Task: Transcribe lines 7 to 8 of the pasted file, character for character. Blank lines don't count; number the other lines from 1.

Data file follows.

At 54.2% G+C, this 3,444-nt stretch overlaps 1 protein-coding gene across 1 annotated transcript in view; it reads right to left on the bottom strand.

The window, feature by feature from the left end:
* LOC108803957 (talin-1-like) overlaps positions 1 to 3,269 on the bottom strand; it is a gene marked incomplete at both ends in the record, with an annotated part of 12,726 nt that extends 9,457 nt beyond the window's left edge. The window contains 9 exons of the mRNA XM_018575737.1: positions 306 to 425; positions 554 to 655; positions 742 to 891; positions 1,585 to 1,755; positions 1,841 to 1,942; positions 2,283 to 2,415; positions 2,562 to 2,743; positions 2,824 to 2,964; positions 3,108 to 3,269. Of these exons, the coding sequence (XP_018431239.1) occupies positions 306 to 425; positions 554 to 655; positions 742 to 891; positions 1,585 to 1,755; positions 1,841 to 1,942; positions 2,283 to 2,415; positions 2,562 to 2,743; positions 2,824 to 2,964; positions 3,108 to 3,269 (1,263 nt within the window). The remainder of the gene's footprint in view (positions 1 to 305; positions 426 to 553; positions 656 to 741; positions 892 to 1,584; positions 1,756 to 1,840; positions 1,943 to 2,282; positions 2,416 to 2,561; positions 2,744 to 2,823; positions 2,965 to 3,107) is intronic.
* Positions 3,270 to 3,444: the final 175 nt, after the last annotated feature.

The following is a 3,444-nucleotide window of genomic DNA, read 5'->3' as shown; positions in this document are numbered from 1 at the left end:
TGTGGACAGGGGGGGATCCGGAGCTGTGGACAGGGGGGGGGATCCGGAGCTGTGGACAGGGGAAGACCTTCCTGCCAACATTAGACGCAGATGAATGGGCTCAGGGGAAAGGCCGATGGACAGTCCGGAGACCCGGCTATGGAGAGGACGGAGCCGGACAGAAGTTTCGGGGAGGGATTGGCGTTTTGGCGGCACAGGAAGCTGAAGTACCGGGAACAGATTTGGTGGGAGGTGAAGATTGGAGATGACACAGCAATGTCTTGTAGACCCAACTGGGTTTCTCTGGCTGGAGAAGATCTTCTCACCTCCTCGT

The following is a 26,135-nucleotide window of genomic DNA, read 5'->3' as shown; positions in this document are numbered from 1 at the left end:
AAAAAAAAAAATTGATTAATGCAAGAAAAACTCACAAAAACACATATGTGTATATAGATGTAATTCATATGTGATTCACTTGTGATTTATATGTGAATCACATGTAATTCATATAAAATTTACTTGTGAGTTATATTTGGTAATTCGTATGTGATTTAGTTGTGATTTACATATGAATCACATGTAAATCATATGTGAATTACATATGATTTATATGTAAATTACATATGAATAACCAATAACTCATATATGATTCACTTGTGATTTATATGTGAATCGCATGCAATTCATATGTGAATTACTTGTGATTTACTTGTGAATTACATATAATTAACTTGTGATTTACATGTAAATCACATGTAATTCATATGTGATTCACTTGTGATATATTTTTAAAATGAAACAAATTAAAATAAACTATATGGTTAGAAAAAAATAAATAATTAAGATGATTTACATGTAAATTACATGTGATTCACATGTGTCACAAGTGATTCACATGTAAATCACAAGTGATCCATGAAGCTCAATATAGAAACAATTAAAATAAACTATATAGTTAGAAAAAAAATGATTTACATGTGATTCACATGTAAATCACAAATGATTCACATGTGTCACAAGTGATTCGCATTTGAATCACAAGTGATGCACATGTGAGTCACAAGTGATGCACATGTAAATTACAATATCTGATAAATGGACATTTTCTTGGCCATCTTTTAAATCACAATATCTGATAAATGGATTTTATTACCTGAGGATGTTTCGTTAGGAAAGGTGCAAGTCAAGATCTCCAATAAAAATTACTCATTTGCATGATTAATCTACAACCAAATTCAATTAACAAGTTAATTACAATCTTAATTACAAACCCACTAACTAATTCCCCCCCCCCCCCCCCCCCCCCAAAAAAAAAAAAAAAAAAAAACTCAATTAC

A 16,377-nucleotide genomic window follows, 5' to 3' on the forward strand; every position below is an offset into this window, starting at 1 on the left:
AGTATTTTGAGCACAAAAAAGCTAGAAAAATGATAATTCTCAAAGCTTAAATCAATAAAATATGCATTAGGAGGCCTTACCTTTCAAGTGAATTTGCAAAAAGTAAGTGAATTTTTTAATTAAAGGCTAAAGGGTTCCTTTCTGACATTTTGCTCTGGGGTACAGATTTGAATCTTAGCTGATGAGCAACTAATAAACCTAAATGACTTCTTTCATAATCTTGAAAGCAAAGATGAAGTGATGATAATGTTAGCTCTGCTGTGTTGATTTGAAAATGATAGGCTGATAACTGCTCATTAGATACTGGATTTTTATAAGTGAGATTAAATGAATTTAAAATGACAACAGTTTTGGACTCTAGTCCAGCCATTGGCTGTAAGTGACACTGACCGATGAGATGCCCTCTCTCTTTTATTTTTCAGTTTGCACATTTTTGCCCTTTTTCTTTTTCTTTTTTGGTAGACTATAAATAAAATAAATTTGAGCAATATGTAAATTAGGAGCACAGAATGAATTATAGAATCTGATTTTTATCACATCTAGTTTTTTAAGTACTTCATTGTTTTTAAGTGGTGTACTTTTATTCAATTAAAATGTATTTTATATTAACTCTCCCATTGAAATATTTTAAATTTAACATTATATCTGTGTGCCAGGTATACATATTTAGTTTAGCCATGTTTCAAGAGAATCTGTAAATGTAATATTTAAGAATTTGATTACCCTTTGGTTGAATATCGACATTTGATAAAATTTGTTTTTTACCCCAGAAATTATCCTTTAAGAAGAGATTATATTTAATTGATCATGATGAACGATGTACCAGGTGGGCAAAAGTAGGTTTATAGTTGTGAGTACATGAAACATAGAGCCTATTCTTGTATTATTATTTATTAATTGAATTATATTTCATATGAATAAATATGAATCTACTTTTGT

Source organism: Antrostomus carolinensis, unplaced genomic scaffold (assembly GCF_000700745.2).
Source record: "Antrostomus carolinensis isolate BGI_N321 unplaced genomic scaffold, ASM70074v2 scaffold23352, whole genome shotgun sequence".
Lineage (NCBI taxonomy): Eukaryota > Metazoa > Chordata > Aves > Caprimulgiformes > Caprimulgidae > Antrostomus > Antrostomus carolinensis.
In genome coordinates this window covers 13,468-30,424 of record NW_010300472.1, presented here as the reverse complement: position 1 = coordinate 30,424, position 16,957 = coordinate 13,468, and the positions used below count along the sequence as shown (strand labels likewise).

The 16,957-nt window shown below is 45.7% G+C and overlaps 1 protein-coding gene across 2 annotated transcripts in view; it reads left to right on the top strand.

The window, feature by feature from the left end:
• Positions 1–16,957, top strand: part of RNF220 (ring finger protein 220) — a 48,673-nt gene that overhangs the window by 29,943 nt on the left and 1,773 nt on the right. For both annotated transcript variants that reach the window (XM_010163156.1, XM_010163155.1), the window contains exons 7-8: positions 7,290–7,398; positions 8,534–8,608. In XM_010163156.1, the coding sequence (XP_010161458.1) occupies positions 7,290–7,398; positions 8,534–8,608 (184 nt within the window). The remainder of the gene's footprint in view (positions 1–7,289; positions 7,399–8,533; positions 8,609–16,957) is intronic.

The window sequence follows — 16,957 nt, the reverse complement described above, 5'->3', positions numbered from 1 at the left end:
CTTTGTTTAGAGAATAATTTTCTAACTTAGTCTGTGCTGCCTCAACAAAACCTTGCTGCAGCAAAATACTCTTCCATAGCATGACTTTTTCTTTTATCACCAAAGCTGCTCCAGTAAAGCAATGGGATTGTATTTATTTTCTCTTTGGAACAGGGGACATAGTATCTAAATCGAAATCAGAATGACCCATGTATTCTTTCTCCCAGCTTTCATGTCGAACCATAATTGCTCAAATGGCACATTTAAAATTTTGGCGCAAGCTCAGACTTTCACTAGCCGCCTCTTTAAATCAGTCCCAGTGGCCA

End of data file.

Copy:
The following is a 26,135-nucleotide window of genomic DNA, read 5'->3' as shown; positions in this document are numbered from 1 at the left end:
AAAAAAAAAAATTGATTAATGCAAGAAAAACTCACAAAAACACATATGTGTATATAGATGTAATTCATATGTGATTCACTTGTGATTTATATGTGAATCACATGTAATTCATATAAAATTTACTTGTGAGTTATATTTGGTAATTCGTATGTGATTTAGTTGTGATTTACATATGAATCACATGTAAATCATATGTGAATTACATATGATTTATATGTAAATTACATATGAATAACCAATAACTCATATATGATTCACTTGTGATTTATATGTGAATCGCATGCAATTCATATGTGAATTACTTGTGATTTACTTGTGAATTACATATAATTAACTTGTGATTTACATGTAAATCACATGTAATTCATATGTGATTCACTTGTGATATATTTTTAAAATGAAACAAATTAAAATAAACTATATGGTTAGAAAAAAATAAATAATTAAGATGATTTACATGTAAATTACATGTGATTCACATGTGTCACAAGTGATTCACATGTAAATCACAAGTGATCCATGAAGCTCAATATAGAAACAATTAAAATAAACTATATAGTTAGAAAAAAAATGATTTACATGTGATTCACATGTAAATCACAAATGATTCACATGTGTCACAAGTGATTCGCATTTGAATCACAAGTGATGCACATGTGAGTCACAAGTGATGCACATGTAAATTACAATATCTGATAAATGGACATTTTCTTGGCCATCTTTTAAATCACAATATCTGATAAATGGATTTTATTACCTGAGGATGTTTCGTTAGGAAAGGTGCAAGTCAAGATCTCCAATAAAAATTACTCATTTGCATGATTAATCTACAACCAAATTCAATTAACAAGTTAATTACAATCTTAATTACAAACCCACTAACTAATTCCCCCCCCCCCCCCCCCCCCCCAAAAAAAAAAAAAAAAAAAAACTCAATTAC